Following the eruption, the island's Prime Minister Ralph Gonsalves said only people vaccinated against Covid could evacuate to neighbouring islands via the empty cruise ships that were being rerouted to help with the evacuation. “If people are willing to welcome you at a time of Covid-19, they will wish you to have the highest level of protection possible,” Gonsalves added.
However, according to a report from The Independent, Celebrity Cruises have said that they will only require a negative PCR test for evacuees to board. “Our ship remains off the coast of the island awaiting word on whether or not we will be needed,” a spokeswoman is quoted as saying.
Humanitarian crisis and increasing Covid cases
In addition to the evacuation issue, the United Nations has warned of a growing humanitarian crisis on the island that could last for months – the organisation noted that 20 per cent of the population have now been displaced by the series of volcanic eruptions, while thousands more are now at risk of food insecurity.
Mr Trebucq, the UN Co-ordinator for Barbados and the Eastern Caribbean, said: “We are expecting that continuous explosions and ash fall will continue over the coming weeks in Saint Vincent and the Grenadines, but also in neighbouring islands such as Barbados, which has also been severely affected... as well as Saint Lucia and Grenada.”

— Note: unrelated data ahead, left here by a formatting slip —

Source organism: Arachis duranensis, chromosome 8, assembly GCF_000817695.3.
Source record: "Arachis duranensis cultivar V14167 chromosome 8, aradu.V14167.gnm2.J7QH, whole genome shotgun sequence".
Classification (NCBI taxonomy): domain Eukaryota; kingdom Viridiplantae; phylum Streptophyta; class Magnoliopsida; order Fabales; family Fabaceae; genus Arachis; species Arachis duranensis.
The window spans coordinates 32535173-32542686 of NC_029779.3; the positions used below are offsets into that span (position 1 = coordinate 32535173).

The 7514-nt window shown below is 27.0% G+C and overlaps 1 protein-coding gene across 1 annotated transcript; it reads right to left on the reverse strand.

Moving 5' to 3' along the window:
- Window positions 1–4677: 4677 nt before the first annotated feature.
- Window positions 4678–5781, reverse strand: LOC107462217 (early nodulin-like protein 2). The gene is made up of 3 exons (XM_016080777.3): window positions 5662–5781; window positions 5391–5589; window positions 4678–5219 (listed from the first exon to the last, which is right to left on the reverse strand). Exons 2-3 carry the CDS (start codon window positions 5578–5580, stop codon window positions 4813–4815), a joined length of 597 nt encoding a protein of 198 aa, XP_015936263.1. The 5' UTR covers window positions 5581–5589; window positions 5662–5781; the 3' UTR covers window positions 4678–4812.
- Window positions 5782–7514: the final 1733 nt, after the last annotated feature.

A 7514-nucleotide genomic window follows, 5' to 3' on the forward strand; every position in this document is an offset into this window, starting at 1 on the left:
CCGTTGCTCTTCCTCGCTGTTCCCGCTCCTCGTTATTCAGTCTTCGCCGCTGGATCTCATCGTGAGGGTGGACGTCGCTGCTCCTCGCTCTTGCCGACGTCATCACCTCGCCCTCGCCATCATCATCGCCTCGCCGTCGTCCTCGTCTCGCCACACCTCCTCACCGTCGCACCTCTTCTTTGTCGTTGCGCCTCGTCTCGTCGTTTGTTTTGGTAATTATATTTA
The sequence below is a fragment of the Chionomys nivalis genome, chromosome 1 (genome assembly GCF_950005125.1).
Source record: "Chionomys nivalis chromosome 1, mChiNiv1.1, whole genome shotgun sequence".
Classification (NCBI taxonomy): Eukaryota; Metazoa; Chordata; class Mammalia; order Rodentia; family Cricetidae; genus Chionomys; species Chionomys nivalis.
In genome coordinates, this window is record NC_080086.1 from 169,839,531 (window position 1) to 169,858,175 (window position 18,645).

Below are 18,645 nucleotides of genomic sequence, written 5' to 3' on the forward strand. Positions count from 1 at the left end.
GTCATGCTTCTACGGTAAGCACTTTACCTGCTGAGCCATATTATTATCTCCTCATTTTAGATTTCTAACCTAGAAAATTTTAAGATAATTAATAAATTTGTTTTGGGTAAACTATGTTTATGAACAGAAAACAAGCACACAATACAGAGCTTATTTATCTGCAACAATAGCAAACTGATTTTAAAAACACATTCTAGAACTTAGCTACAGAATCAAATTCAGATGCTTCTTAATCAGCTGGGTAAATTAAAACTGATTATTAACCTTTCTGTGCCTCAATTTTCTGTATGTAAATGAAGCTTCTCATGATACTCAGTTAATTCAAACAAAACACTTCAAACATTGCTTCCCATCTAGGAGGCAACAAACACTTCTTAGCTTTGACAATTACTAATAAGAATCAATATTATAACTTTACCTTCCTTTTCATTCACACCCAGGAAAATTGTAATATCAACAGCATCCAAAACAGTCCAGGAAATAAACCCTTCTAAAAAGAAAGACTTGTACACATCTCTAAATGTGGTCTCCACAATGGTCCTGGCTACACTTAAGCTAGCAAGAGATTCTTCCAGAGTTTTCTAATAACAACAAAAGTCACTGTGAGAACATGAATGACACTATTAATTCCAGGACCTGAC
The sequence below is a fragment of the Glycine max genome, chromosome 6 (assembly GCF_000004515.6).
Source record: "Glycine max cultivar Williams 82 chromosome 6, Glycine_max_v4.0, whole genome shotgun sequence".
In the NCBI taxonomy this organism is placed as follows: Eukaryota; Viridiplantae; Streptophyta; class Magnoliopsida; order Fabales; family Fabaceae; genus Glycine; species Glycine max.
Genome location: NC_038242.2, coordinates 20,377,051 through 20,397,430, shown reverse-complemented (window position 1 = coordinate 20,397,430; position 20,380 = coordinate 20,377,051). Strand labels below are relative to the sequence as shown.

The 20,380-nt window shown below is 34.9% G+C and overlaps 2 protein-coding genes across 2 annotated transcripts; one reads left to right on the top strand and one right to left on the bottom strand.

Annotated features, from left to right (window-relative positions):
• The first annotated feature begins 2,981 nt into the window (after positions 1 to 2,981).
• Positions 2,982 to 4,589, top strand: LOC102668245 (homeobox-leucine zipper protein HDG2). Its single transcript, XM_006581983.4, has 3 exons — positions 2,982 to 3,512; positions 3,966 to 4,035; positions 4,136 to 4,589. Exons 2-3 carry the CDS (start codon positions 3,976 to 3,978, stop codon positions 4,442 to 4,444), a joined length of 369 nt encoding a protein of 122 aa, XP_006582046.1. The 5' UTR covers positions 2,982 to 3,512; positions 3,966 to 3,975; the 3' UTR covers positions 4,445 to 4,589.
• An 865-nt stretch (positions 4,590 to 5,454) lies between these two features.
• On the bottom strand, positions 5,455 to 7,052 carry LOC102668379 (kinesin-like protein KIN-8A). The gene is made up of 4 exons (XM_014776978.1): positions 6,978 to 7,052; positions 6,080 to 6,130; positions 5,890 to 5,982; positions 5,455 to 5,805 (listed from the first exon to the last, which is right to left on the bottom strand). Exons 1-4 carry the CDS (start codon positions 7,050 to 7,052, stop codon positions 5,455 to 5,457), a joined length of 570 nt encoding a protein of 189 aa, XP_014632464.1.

He added: "This is a crisis that is going to last certainly more than six months in the sub-region, in Saint Vincent, and other islands," he said
And this crisis is, in turn, causing a further crisis. Officials in St Vincent say they are extremely worried about the island’s Covid-19 outbreak given a lack of clean water, as well as the fact that more positive coronavirus cases are being reported as thousands of evacuees into crowded shelters and private homes.
La Soufrière volcano had been dormant for decades, having not previously erupted since 1979 but, in late 2020, it started rumbling and then began spewing steam and smoke. It was just before 9 a.m. on Friday that seismologists from the University of the West Indies warned that an ‘explosive eruption’ was under way.
Also in April, tourists were evacuated from the long-dormant volcano on the Reykjanes Peninsula in southwest Iceland after it first began to erupt in March.